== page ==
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Chapter III 


The author embarks with the patriarch, narrowly escapes shipwreck near the isle of Socotora; enters the Arabian Gulf, and the Red Sea. Some account of the coast of the Red Sea.

The patriarch having met with many obstacles and disappointments in his return to Abyssinia, grew impatient of being so long absent from his church. Lopo Gomez d'Abreu had made him an offer at Bazaim of fitting out three ships at his own expense, provided a commission could be procured him to cruise in the Red Sea. This proposal was accepted by the patriarch, and a commission granted by the viceroy. While we were at Diou, waiting for these vessels, we received advice from Aethiopia that the emperor, unwilling to expose the patriarch to any hazard, thought Dagher, a port in the mouth of the Red Sea, belonging to a prince dependent on the Abyssins, a place of the greatest security to land at, having already written to that prince to give him safe passage through his dominions. We met here with new delays; the fleet that was to transport us did not appear, the patriarch lost all patience, and his zeal so much affected the commander at Diou, that he undertook to equip a vessel for us, and pushed the work forward with the utmost diligence. At length, the long-expected ships entered the port; we were overjoyed, we were transported, and prepared to go on board. Many persons at Diou, seeing the vessels so well fitted out, desired leave to go this voyage along with us, imagining they had an excellent opportunity of acquiring both wealth and honour. We committed, however, one great error in setting out, for having equipped our ships for privateering, and taken no merchandise on board, we could not touch at any of the ports of the Red Sea. The patriarch, impatient to be gone, took leave in the most tender manner of the governor and his other friends, recommended our voyage to the Blessed Virgin, and in the field, before we went on shipboard, made a short exhortation, so moving and pathetic, that it touched the hearts of all who heard it. In the evening we went on board, and early the next morning being the 3rd of April, 1625, we set sail.

After some days we discovered about noon the island Socotora, where we proposed to touch. The sky was bright and the wind fair, nor had we the least apprehension of the danger into which we were falling, but with the utmost carelessness and jollity held on our course. At night, when our sailors, especially the Moors, were in a profound sleep (for the Mohammedans, believing everything forewritten in the decrees of God, and not alterable by any human means, resign themselves entirely to Providence), our vessel ran aground upon a sand bank at the entrance of the harbour. We got her off with the utmost difficulty, and nothing but a miracle could have preserved us. We ran along afterwards by the side of the island, but were entertained with no other prospect than of a mountainous country, and of rocks that jutted out over the sea, and seemed ready to fall into it. In the afternoon, putting into the most convenient ports of the island, we came to anchor; very much to the amazement and terror of the inhabitants, who were not used to see any Portuguese ships upon their coasts, and were therefore under a great consternation at finding them even in their ports. Some ran for security to the mountains, others took up arms to oppose our landing, but were soon reconciled to us, and brought us fowls, fish, and sheep, in exchange for India calicoes, on which they set a great value. We left this island early the next morning, and soon came in sight of Cape Gardafui, so celebrated heretofore under the name of the Cape of Spices, either because great quantities were then found there, or from its neighbourhood to Arabia the Happy, even at this day famous for its fragrant products. It is properly at this cape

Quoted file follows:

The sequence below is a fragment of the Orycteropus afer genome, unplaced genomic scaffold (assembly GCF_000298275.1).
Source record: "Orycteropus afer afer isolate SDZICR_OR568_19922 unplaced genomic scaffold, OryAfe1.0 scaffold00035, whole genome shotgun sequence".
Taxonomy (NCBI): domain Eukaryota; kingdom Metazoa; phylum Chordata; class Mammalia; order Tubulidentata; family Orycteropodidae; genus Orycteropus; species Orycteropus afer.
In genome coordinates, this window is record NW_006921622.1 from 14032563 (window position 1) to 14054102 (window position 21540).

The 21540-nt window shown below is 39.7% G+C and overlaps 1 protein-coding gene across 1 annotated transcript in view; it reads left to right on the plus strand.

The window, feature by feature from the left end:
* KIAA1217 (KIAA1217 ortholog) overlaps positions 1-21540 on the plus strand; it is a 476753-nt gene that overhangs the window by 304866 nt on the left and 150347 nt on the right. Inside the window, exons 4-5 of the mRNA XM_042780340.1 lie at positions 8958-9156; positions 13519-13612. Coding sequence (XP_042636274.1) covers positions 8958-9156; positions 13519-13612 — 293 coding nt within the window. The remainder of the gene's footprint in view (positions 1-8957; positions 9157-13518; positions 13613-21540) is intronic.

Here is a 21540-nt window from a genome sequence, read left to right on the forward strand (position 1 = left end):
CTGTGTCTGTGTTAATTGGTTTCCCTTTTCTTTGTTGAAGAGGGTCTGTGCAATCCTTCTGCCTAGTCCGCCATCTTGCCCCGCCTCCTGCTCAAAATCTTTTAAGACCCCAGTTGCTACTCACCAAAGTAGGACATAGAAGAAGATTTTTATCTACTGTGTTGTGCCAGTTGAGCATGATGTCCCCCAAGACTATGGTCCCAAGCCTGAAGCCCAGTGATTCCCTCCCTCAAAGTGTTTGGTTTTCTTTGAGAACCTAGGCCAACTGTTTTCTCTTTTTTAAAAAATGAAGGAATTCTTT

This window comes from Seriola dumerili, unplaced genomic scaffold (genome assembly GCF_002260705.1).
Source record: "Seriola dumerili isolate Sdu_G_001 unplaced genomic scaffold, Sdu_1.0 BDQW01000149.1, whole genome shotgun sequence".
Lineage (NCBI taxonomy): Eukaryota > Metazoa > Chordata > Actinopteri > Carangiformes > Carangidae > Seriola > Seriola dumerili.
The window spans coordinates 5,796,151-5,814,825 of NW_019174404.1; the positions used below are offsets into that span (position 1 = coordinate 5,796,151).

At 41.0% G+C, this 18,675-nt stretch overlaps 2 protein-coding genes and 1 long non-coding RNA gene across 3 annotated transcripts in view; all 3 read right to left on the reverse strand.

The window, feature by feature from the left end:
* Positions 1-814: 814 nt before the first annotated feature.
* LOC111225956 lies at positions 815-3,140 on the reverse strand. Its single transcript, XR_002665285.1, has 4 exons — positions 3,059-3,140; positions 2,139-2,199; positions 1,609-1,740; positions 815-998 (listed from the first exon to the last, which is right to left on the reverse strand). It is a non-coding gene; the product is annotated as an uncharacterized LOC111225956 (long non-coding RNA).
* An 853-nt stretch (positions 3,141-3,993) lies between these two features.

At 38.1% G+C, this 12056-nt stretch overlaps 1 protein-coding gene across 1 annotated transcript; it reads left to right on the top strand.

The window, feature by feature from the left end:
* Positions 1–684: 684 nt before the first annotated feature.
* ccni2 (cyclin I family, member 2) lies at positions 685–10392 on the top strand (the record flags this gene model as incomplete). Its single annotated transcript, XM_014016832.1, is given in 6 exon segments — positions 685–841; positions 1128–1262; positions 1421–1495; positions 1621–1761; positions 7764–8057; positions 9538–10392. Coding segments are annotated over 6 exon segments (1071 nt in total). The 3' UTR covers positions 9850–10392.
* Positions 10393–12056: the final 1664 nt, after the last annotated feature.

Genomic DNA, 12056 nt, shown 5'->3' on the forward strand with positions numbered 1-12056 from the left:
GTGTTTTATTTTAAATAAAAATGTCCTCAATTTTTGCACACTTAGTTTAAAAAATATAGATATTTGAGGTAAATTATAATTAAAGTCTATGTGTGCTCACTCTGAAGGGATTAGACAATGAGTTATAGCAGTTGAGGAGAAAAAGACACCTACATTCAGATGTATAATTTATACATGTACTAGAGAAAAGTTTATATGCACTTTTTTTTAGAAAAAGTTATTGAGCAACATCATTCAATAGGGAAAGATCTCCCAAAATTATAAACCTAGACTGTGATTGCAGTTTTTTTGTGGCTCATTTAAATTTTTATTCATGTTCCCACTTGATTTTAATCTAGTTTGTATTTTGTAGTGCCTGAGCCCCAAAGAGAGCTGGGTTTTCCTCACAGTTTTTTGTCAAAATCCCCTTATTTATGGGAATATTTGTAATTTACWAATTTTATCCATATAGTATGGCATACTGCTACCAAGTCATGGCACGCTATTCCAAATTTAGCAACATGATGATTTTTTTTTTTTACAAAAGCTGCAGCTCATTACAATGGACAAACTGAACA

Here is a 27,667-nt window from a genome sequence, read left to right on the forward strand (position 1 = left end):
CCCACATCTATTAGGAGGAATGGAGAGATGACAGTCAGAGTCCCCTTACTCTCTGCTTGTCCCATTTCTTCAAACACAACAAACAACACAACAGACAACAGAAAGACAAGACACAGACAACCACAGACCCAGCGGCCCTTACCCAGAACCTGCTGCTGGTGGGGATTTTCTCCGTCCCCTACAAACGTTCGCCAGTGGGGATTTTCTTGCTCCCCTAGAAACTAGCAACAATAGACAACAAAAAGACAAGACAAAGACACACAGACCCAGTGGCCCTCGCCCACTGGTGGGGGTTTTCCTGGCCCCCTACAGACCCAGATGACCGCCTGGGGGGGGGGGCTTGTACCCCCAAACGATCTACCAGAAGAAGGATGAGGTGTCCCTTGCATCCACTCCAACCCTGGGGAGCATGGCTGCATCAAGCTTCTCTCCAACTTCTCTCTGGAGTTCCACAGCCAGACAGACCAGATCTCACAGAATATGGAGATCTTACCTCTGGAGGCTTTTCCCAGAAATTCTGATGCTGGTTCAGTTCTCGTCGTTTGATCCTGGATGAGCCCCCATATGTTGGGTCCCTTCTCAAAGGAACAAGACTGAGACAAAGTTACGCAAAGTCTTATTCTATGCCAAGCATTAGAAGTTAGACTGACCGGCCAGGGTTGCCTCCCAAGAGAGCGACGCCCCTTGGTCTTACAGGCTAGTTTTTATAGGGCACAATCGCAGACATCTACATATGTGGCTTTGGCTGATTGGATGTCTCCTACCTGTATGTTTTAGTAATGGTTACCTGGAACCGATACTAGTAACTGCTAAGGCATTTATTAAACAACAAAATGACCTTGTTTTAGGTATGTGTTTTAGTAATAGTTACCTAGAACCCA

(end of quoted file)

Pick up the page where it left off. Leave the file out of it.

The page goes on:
(the most eastern part of Africa) that the Gulf of Arabia begins, which at Babelmandel loses its name, and is called the Red Sea. Here, though the weather was calm, we found the sea so rough, that we were tossed as in a high wind for two nights; whether this violent agitation of the water proceeded from the narrowness of the strait, or from the fury of the late storm, I know not; whatever was the cause, we suffered all the hardships of a tempest. We continued our course towards the Red Sea, meeting with nothing in our passage but a gelve, or kind of boat, made of thin boards, sewed together, with no other sail than a mat. We gave her chase, in hopes of being informed by the crew whether there were any Arabian vessels at the mouth of the strait; but the Moors, who all entertain dismal apprehensions of the Franks, plied their oars and sail with the utmost diligence, and as soon as they reached land, quitted their boat, and scoured to the mountains. We saw them make signals from thence, and imagining they would come to a parley, sent out our boat with two sailors and an Abyssin, putting the ships off from the shore, to set them free from any suspicion of danger in coming down. All this was to no purpose, they could not be drawn from the mountain, and our men had orders not to go on shore, so they were obliged to return without information. Soon after we discovered the isle of Babelmandel, which gives name to the strait so called, and parts the sea that surrounds it into two channels; that on the side of Arabia is not above a quarter of a league in breadth, and through this pass almost all the vessels that trade to or from the Red Sea. The other, on the side of Aethiopia, though much larger, is more dangerous, by reason of the shallows, which make it necessary for a ship, though of no great burthen, to pass very near the island, where the channel is deeper and less embarrassed. This passage is never made use of but by those who would avoid meeting with the Turks who are stationed on the coast of Arabia; it was for this reason that we chose it. We passed it in the night, and entered that sea, so renowned on many accounts in history, both sacred and profane.